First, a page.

Literary criticism on the treatment of romance writers of color vs. the Romance Writers of America.
Iím wondering aloud if others share my opinion that Romance Writers of America (RWA) could do a better job of reaching across the lines of separateness to give sisters and brothers of color a chance at the same riches they share. Am I so wretched to believe that Iím wrong for voicing my angst at this situation? Iím trying to see what the benefits are of being part of this group, and why a few Black authors find it a must to be there. Please enlighten me, if you will. Iíve talked to a few of my friends that are members of this organization, and Iím amazed at the differing views. Moreover, I find to my chagrin that even those agreeing with me to some extent, still are immovable as to making the decision to bolt. They are quite comfortable at status quo, and feel that nothing is amiss! This is truly amazing to me! Iíve said to them, and to myself quite a number of times, that as a concerted group of people ambitious and impassioned with aspirations of eclectic accomplishment, there should be something we can call ours without having to prove that the grass is greener on the other side of the fence. What about the Romance Slam Jam (RSJ)? Can we create much more synergy in that organization for it to become what we often seek by going outside of our Diaspora for acceptance? Stretching that point a bit, if we stay put we have our own grass, and if cultivated properly we can achieve the same amount of accolades and garner respect within our own boundaries for the same admirers Ė especially if they feel that the grass theyíre looking at is the same no matter what side itís grown on! This is the parity I seek. There are enough of us to make our own brand of success.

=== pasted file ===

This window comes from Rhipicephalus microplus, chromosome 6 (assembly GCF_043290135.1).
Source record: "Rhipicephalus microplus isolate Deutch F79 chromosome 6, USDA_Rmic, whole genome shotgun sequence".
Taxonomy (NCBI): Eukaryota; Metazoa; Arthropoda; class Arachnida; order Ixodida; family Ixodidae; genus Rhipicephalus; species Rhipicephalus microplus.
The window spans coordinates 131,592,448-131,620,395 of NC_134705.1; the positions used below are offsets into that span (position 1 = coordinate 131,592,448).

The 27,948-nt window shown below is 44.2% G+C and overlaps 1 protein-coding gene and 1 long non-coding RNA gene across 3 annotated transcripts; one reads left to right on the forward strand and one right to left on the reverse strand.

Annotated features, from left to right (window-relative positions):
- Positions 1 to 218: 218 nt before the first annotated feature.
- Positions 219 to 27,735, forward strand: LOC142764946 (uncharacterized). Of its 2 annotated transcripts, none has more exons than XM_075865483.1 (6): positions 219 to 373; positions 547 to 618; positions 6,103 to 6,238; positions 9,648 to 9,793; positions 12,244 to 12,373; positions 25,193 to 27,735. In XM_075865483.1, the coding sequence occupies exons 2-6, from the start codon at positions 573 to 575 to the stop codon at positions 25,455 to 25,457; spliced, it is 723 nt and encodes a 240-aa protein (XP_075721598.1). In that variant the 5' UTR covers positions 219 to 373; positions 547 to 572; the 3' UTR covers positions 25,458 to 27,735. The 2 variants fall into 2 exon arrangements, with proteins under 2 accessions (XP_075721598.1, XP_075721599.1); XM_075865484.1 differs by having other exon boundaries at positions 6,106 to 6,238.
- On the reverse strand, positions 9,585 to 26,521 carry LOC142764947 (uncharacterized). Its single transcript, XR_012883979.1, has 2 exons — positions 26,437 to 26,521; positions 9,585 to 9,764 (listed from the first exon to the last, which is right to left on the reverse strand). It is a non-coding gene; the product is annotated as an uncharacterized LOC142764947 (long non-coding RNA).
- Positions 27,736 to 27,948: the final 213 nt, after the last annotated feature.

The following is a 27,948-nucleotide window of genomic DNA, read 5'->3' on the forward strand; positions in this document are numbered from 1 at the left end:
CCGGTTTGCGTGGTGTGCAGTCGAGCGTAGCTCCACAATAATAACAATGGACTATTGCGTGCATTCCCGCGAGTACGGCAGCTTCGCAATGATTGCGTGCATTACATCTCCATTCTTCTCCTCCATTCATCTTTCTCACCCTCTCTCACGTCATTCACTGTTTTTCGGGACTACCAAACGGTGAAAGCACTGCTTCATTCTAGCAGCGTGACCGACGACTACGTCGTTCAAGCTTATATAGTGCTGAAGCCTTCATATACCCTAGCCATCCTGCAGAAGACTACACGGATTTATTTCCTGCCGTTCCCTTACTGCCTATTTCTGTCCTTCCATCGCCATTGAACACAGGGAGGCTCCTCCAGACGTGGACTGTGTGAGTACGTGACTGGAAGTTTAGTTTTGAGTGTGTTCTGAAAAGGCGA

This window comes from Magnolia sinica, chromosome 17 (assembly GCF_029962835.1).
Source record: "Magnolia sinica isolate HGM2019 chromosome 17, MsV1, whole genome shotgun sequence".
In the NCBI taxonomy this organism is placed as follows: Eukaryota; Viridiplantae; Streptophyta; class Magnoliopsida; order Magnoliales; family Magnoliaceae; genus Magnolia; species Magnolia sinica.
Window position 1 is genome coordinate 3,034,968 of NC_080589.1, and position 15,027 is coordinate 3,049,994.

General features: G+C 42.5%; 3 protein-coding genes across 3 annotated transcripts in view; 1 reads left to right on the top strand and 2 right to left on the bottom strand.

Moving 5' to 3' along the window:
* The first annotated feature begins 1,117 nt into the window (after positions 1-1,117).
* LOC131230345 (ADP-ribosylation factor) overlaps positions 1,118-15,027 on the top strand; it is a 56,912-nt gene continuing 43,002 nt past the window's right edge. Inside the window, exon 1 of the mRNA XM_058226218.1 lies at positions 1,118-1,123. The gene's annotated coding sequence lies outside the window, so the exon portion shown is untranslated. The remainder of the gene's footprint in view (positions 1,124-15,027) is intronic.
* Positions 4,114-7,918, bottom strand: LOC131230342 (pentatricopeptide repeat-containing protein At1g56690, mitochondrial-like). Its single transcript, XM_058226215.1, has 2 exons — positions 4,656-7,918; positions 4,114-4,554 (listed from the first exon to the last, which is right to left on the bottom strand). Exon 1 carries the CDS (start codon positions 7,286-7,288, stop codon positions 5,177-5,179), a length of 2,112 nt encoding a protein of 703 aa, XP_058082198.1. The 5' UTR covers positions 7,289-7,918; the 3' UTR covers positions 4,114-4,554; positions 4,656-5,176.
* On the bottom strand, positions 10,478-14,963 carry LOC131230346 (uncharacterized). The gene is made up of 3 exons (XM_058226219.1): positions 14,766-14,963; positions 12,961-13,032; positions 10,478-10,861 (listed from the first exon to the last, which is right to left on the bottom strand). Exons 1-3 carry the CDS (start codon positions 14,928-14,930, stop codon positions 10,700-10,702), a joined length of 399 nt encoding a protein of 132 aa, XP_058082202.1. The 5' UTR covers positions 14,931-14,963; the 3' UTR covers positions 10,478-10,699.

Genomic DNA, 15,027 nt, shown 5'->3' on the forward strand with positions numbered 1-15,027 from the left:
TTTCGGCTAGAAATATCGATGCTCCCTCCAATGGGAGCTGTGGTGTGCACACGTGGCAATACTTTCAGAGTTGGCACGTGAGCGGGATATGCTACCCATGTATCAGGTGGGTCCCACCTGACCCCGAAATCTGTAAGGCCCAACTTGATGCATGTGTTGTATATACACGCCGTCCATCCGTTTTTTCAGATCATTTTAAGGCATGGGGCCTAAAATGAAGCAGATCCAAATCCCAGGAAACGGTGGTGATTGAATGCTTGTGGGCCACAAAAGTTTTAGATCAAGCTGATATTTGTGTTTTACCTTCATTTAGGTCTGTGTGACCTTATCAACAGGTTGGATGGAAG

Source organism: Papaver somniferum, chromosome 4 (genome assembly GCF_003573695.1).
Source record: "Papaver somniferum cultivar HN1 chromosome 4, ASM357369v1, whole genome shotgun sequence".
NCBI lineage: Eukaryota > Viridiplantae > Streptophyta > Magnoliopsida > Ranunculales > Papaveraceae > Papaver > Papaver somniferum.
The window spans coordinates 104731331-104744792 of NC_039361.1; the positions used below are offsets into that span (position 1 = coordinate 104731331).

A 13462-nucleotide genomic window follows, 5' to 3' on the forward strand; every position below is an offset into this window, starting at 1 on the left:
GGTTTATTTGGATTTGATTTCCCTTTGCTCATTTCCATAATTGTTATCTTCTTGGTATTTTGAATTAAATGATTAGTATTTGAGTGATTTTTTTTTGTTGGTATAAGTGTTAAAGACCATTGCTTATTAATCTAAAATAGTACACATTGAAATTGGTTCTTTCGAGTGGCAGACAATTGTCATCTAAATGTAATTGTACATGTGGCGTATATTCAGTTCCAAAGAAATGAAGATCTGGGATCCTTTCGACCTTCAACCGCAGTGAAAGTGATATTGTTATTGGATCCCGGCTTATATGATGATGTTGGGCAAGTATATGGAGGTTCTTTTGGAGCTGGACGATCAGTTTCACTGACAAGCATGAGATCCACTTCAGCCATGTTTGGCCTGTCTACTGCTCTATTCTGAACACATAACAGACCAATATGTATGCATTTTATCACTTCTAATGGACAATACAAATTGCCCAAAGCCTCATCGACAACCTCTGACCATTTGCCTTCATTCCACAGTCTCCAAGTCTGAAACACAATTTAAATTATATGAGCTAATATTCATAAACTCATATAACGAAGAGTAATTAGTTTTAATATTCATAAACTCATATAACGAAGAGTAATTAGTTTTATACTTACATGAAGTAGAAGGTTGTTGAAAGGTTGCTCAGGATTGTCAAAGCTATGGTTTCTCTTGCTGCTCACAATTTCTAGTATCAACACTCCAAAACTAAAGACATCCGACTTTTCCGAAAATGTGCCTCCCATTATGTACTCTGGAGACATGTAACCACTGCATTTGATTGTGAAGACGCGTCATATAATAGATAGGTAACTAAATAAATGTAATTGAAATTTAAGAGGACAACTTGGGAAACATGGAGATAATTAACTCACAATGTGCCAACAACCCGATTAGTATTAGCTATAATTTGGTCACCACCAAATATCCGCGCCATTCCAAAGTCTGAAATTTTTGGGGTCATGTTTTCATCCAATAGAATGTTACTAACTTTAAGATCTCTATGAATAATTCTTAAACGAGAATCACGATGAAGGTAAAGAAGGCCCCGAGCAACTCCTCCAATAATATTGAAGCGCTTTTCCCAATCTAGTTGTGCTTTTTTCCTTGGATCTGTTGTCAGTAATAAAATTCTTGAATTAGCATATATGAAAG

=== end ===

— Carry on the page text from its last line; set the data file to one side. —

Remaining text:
Inasmuch as readers make more sales that love a good love story than not, itís not lost on me how popular this genre is. Iíve had to research the romance industry for several freelance projects, and Iím a relative newcomer to the outstanding readership and muse of the romance industry. In my deep diggings, I was mildly surprised but not shocked to find two schools of thought when it comes to reading and writing romance. Segregation and biased opinions are not strange bedfellows in how perceptions are formed in the field of romance. Writers of a different persuasion than writers of color not only stick to their guns, but will not write across the board, or look across the table to embrace someone that donít look like them for all the good it would do to be amalgamated as one entity. Would this help the industry? I feel that it would, especially for the sole purpose of erasing ignorance of each otherís lack of initiative to delve in uncharted territory.